"Interracial democracy has become - at least for analysts of contemporary public opinion - a threat to the validity of survey evidence."

forthcoming, University of Chicago Press, 2005

Lynn M. Sanders, Department of Politics, University of Virginia

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Lynn M. Sanders

In the wake of the civil rights movement, the configuration of American public life changed dramatically. New things could be said and not said about racial politics in public. Blacks could speak more freely, while whites sensed new inhibitions. Egalitarian norms structured discourse more; racist utterances were tolerated less. My book shows how American public opinion surveyors responded to these new norms of public discourse about race.

Oddly enough, while integration advanced, public opinion researchers held, more than ever, to segregationist assumptions about what Americans could say and not say in public. Today, blacks are still expected to defer in speech before whites, and whites are thought to be newly fearful of being called racist. Citizens are supposed to mask their true preferences about controversial racial issues like affirmative action.

In the framework of these assumptions, it seems necessary to isolate citizens of different races from each other in order to get them to say what they really think about racial issues. Or at least, this is the way that most researchers approach the problem of apprehending public opinion today.

Thus, one clear integrationist ambition - the possibility of sincere political exchange between citizens of different races - is decidedly repressed in contemporary political survey research. This despite the fact that public opinion research is today coming under diverse "public pressures": public opinion researchers want variously to claim that surveys mirror democratic deliberation, that they are a form of political participation, that they reflect utterances shaped by exposure to media messages or other "contextual effects" rather than singular, underlying "true attitudes" about politics.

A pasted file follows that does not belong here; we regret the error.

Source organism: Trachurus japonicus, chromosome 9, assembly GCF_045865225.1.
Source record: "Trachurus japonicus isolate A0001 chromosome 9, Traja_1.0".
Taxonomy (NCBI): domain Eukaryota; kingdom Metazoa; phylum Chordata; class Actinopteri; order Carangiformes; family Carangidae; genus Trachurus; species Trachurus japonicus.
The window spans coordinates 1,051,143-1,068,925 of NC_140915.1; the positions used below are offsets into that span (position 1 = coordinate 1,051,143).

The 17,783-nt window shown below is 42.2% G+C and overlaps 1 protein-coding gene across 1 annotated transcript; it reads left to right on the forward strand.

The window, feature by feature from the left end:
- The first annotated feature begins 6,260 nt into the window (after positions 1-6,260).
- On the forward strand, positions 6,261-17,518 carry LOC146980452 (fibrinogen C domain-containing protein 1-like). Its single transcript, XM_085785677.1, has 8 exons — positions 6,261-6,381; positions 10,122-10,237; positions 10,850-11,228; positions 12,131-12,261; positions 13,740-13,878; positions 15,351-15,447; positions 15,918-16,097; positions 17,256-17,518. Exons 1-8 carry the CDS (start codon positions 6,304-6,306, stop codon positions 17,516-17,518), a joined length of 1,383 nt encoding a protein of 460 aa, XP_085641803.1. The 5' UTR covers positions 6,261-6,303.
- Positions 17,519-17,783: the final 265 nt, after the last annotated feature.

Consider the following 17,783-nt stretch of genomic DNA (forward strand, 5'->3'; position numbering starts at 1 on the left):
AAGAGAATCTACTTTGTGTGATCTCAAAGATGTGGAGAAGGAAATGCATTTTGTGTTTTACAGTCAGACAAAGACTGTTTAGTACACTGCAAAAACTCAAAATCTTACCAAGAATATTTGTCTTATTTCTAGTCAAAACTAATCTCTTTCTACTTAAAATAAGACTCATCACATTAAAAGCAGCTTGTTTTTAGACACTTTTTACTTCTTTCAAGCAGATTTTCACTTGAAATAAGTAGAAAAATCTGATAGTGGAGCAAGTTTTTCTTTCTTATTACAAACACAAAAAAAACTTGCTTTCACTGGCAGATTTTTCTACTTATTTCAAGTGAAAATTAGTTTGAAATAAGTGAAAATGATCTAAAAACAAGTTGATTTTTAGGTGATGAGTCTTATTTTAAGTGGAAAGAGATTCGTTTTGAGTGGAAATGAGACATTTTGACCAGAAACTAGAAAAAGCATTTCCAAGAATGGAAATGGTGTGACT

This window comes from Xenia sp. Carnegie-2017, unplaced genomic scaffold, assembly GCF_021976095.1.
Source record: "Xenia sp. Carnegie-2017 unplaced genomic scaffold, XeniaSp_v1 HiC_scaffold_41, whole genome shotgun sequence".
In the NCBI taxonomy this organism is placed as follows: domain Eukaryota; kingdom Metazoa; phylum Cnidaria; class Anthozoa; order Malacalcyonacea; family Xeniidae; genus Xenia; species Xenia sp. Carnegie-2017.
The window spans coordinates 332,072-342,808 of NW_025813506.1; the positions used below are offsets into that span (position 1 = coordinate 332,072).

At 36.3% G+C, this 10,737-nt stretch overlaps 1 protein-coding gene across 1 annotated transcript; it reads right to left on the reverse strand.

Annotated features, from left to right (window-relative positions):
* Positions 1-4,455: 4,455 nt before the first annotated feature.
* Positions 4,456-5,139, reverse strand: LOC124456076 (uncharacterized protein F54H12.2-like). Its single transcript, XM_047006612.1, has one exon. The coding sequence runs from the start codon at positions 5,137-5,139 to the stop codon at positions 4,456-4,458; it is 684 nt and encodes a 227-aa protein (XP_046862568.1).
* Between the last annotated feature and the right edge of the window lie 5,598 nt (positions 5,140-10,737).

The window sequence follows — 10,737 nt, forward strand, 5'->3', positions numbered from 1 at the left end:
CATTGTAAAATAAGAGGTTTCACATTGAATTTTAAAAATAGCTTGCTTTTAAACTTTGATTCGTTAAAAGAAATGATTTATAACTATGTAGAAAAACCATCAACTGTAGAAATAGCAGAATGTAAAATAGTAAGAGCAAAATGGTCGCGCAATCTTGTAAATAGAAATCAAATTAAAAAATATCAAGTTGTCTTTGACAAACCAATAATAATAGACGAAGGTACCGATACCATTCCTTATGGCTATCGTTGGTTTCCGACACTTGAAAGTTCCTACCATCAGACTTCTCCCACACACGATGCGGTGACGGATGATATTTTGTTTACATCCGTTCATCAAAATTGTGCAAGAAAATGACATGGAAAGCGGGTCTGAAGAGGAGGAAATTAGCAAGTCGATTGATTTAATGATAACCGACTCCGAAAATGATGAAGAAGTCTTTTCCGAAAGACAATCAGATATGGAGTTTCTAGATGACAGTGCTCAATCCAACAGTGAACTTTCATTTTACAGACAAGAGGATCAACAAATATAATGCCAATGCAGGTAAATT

Yet racial integration does not count for surveyors as a legitimate public pressure. Public opinion researchers today are strikingly unwilling to see the "public pressure" brought to bear by fellow citizens - especially citizens of different races - as a reasonable influence on political thinking.

Even the briefest encounter with any text considering the problem of "social desirability" or "race of interviewer" effects in survey research will indisputably bear this claim out. In part because fellow citizens - especially when they are a different race - might carry into the survey measurement context some of the new normative pressures associated with race in the post civil rights era, their influence is assumed to bias, distort, damage, or even ruin survey data altogether.

Interracial democracy has become - at least for analysts of contemporary public opinion - a threat to the validity of survey evidence.